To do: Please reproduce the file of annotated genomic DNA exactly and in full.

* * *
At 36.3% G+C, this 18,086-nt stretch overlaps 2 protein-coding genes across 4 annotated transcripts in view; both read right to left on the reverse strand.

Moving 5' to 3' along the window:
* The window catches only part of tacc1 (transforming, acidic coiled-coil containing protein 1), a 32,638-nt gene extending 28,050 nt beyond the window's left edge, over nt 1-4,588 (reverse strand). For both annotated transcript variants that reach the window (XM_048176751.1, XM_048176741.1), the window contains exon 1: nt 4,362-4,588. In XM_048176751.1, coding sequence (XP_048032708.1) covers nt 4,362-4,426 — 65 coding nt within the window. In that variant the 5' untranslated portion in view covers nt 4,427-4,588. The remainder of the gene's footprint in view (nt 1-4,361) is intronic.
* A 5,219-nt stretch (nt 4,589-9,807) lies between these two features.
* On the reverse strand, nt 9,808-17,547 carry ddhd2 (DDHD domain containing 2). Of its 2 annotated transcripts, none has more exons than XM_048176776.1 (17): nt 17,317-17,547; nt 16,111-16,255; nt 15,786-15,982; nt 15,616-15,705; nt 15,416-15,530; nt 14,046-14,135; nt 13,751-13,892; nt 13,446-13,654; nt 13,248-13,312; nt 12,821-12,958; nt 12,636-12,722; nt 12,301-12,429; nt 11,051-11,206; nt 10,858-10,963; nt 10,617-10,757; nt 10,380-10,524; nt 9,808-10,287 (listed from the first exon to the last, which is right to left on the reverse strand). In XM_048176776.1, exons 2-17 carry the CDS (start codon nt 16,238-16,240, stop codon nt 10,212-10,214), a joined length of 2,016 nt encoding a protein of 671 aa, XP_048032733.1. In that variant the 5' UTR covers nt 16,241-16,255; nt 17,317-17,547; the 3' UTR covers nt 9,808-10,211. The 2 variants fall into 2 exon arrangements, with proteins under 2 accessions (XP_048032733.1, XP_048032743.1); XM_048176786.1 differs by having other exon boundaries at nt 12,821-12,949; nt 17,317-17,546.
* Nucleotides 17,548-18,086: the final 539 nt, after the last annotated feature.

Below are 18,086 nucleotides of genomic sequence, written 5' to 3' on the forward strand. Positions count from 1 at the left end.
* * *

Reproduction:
At 36.3% G+C, this 18,086-nt stretch overlaps 2 protein-coding genes across 4 annotated transcripts in view; both read right to left on the reverse strand.

Moving 5' to 3' along the window:
* The window catches only part of tacc1 (transforming, acidic coiled-coil containing protein 1), a 32,638-nt gene extending 28,050 nt beyond the window's left edge, over nt 1-4,588 (reverse strand). For both annotated transcript variants that reach the window (XM_048176751.1, XM_048176741.1), the window contains exon 1: nt 4,362-4,588. In XM_048176751.1, coding sequence (XP_048032708.1) covers nt 4,362-4,426 — 65 coding nt within the window. In that variant the 5' untranslated portion in view covers nt 4,427-4,588. The remainder of the gene's footprint in view (nt 1-4,361) is intronic.
* A 5,219-nt stretch (nt 4,589-9,807) lies between these two features.
* On the reverse strand, nt 9,808-17,547 carry ddhd2 (DDHD domain containing 2). Of its 2 annotated transcripts, none has more exons than XM_048176776.1 (17): nt 17,317-17,547; nt 16,111-16,255; nt 15,786-15,982; nt 15,616-15,705; nt 15,416-15,530; nt 14,046-14,135; nt 13,751-13,892; nt 13,446-13,654; nt 13,248-13,312; nt 12,821-12,958; nt 12,636-12,722; nt 12,301-12,429; nt 11,051-11,206; nt 10,858-10,963; nt 10,617-10,757; nt 10,380-10,524; nt 9,808-10,287 (listed from the first exon to the last, which is right to left on the reverse strand). In XM_048176776.1, exons 2-17 carry the CDS (start codon nt 16,238-16,240, stop codon nt 10,212-10,214), a joined length of 2,016 nt encoding a protein of 671 aa, XP_048032733.1. In that variant the 5' UTR covers nt 16,241-16,255; nt 17,317-17,547; the 3' UTR covers nt 9,808-10,211. The 2 variants fall into 2 exon arrangements, with proteins under 2 accessions (XP_048032733.1, XP_048032743.1); XM_048176786.1 differs by having other exon boundaries at nt 12,821-12,949; nt 17,317-17,546.
* Nucleotides 17,548-18,086: the final 539 nt, after the last annotated feature.

Below are 18,086 nucleotides of genomic sequence, written 5' to 3' on the forward strand. Positions count from 1 at the left end.